This was the sort of reaction I had when Allie was diagnosed, too. It may seem weird - but it helps knowing - Diagnoses is the first step in helping kids with dyslexia.
The second step is to stress to teachers - "Chill - it's going to take some patience."
That step can be done with an IEP (Individual Education Plan) or 504 (Health plan). Not all kids with a specific learning disability qualify for an IEP - or Special Education. Sound crazy? Well, yeah life is crazy. A 504 plan can be used to specifically tell teachers to chill.
Now, if you're not an educator - you might be confused. Can't teachers just recommend to parents that kids need special ed? Well - neither teachers nor parents can stick kids in special ed. It takes a lot of paper work.
First of all, there's still a stigma in special ed. A teacher can not be just sure how a parent will react to the suggestion of testing for special ed - and before a teacher or a principal can utter those words to a parent, there must be six weeks of documentation. Without the six weeks of documentation, teachers can not utter a word to parents about testing for special ed according to Minnesota Law. What sort of documentation?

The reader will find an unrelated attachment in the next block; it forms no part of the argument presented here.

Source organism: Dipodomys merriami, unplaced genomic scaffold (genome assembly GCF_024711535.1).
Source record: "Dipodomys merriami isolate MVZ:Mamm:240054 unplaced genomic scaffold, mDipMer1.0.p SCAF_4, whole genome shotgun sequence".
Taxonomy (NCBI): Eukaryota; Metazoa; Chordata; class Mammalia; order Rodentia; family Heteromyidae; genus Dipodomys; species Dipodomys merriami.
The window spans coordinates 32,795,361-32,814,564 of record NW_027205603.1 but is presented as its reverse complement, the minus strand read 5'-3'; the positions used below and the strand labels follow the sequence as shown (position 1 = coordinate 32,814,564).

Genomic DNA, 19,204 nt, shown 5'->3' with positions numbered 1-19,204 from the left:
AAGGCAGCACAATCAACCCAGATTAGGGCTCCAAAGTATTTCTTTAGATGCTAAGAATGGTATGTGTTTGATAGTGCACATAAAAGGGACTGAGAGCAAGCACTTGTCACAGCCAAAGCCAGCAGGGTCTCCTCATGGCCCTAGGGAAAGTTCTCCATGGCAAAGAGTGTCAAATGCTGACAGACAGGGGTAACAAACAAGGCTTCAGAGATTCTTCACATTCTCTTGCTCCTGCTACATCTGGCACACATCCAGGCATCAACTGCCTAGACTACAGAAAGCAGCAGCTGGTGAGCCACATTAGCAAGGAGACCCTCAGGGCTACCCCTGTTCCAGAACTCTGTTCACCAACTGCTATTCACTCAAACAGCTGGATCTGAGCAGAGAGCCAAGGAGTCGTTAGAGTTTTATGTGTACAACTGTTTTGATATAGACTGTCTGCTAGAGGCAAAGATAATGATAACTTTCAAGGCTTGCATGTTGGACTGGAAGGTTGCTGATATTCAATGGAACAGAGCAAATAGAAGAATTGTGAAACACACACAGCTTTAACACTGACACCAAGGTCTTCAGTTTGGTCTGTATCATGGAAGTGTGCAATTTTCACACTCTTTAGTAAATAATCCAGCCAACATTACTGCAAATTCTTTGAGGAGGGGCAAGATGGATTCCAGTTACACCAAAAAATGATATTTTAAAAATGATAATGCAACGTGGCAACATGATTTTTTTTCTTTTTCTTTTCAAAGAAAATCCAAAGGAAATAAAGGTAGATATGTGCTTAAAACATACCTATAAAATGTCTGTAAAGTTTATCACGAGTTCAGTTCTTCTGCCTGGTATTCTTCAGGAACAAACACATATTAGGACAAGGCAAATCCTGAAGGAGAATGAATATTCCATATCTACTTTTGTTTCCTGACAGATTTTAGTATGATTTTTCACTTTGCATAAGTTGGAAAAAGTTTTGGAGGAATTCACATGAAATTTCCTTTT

Hmmm - as a teacher, I'd observe avoidance of work, copying from other kids' homework, daydreaming, poor grammatical mechanics, and that sort of thing.
As a teacher, I know that this is a touchy thing. So, I'd also make sure to put a bunch of positive things down - because guess what? I know that special ed just means finding another way to make a brilliant child learn in spite of a learning disorder. Not all teachers are able to communicate that idea well; it's intimidating.
Friday, I called the school and requested that my daughter be tested to receive special services. There was a sigh of relief on the other end of the phone because - well - maybe there was six weeks of documentation already - and now, they didn't have to worry about my reaction.